Watch out for unusual messages from friends or strangers. Fraudsters are known to use psychological techniques, including pulling at heartstrings, to get the information they need. For example, scammers have been known to use dating sites to create a romantic connection with someone who they later guilt-trip into sending them money. Learn more about financial scams and how to avoid them.

If you receive a message from someone you don’t know that asks to borrow money, it’s probably best to ignore and report it.

If it’s a friend asking for a financial favour, it could be the real deal, or it could be from a scammer who’s gained access to their account. There’s a simple way to avoid getting caught out – check with your friend either on the phone or in person. If it’s not your friend, report the message. If it is, at least you’ve found a chance to catch up.

Use your social media account settings to control who can see your complete profile. If possible, it’s worth leaving extra details such as your phone number and home address out of your social media profiles. Sharing portions of your life on social media can be fun, but when it involves sensitive information that could give criminals the upper hand, it’s best to keep it for your eyes only.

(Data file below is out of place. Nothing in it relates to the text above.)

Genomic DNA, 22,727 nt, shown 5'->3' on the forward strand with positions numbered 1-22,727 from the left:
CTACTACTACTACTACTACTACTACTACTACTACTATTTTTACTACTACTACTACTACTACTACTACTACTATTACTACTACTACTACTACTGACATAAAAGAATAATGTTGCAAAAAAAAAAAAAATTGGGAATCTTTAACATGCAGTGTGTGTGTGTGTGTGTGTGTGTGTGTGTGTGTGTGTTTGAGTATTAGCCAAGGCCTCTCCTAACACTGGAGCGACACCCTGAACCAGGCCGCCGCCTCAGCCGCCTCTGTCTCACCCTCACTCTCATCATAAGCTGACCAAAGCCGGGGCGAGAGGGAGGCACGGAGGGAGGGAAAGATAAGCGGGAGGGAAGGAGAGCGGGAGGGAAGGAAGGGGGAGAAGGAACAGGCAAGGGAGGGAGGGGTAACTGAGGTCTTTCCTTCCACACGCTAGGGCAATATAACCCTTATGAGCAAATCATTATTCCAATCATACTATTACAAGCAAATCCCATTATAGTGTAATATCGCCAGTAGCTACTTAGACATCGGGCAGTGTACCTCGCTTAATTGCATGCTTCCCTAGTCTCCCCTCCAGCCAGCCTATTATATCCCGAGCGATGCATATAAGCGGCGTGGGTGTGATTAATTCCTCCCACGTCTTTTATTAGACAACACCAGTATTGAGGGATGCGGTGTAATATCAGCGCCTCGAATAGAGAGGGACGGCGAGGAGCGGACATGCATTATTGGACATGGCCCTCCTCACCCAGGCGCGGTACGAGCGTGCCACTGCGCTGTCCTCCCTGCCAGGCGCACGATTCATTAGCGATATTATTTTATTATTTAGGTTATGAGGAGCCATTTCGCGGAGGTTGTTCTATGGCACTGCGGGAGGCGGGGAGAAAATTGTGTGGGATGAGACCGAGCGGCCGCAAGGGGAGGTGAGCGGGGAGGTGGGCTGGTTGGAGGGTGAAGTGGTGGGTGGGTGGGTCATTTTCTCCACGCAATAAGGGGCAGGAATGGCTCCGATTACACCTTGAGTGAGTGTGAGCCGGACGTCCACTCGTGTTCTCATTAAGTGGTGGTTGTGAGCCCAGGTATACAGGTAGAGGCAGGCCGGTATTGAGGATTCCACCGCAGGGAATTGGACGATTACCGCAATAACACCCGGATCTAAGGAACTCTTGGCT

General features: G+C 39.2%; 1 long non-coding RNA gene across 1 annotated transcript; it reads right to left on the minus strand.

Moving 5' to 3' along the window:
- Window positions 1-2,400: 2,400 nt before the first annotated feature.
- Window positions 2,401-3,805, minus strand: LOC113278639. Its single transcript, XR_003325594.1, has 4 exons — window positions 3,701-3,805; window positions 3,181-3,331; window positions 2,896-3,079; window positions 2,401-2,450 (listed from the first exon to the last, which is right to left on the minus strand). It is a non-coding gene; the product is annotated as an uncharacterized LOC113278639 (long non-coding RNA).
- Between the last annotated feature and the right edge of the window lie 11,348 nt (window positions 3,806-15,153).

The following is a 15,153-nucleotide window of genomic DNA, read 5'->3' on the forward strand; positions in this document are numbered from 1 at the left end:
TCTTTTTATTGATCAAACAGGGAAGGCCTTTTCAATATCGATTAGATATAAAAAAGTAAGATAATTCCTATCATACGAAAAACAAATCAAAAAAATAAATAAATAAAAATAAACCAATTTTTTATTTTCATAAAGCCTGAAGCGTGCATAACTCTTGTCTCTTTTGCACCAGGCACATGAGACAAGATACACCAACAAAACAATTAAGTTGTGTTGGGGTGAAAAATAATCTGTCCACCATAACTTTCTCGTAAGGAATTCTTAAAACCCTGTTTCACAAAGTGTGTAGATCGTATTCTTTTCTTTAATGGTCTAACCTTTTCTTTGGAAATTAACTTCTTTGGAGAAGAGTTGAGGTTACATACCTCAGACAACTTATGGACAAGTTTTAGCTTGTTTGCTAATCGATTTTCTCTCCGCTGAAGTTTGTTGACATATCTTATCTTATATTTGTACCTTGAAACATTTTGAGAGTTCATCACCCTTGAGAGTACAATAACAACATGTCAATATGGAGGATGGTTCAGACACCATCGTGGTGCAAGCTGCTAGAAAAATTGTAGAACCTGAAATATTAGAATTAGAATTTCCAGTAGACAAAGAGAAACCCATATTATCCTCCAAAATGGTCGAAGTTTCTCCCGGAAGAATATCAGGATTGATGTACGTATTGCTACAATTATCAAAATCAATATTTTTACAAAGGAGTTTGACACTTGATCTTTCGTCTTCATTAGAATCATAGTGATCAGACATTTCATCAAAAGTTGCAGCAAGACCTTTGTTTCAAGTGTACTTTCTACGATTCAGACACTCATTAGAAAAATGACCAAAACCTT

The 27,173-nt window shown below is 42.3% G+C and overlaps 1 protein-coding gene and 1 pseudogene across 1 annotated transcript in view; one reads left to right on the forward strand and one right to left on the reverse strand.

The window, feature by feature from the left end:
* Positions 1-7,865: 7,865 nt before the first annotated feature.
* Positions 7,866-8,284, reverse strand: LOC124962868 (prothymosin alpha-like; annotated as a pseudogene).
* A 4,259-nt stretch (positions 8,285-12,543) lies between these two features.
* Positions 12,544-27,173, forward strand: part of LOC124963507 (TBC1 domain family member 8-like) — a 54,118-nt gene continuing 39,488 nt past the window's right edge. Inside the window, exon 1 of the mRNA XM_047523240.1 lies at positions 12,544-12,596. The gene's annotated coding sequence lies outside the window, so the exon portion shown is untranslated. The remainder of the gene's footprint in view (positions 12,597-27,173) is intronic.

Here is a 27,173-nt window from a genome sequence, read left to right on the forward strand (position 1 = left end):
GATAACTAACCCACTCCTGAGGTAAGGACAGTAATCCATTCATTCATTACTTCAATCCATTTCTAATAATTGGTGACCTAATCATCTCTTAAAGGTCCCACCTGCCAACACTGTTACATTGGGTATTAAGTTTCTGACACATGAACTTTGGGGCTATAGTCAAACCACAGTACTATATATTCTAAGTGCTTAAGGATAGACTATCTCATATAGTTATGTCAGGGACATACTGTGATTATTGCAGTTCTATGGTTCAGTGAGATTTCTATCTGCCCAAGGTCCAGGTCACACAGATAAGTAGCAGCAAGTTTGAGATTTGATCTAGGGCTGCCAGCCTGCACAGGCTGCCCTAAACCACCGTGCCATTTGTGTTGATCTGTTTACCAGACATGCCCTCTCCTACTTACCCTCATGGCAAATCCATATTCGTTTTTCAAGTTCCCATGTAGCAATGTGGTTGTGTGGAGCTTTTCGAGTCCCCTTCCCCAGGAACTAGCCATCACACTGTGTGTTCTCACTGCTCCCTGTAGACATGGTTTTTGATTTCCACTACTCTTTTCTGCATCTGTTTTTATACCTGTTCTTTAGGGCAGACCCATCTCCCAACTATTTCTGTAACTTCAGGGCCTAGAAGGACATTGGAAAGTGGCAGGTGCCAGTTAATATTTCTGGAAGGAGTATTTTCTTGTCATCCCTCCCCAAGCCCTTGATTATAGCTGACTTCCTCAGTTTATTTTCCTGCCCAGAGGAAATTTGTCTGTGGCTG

How to report scams

If you spot the signs of a scam, you can report it to Action Fraud – the national fraud and crime reporting centre. Your report is reviewed by experts to decide if there’s enough information to send to the police for further investigation. You’ll also get a message from them by letter or email letting you know what action has been taken. You can also let the Citizens Advice Consumer Service know. It’s a free service that offers confidential and independent advice to help consumers with their problems.

If money has been taken from your account or you’re worried a scammer might have enough of your details to do so, let your bank know right away. They can then protect your account from further issues.

How Barclaycard can help protect you from scams

The Barclaycard security team works around the clock to protect you from fraudsters. Here’s just a few of the ways we keep your account safe:

  • Our fraud protection means you’ll be refunded for any fraud carried out on your account.
  • Your account is monitored 24/7. If we spot something that doesn’t look right, we can either call you in person or we can alert you in under 60 seconds with an automated call.
  • If you’ve received a suspicious email from someone pretending to be a Barclaycard representative or want to report fraud calls, you can contact our fraud team over the phone on 0800 318 665 or forward the email to To check what a genuine call from Barclaycard sounds like, you can listen to a real automated voice call.
  • It’s a good idea to flag all emails you suspect to be phishing attempts as spam and block the sender so you don’t get more from them in the future. On social media, if you get a message you don’t trust or see an advert or profile you think is fake, use the Report button to flag it for review.

What's next?

From choosing strong passwords to keeping your personal data safe and spotting scams, our Fraud Fighter tool boosts your knowledge on how to stay one step ahead of the bad guys. Check it out now.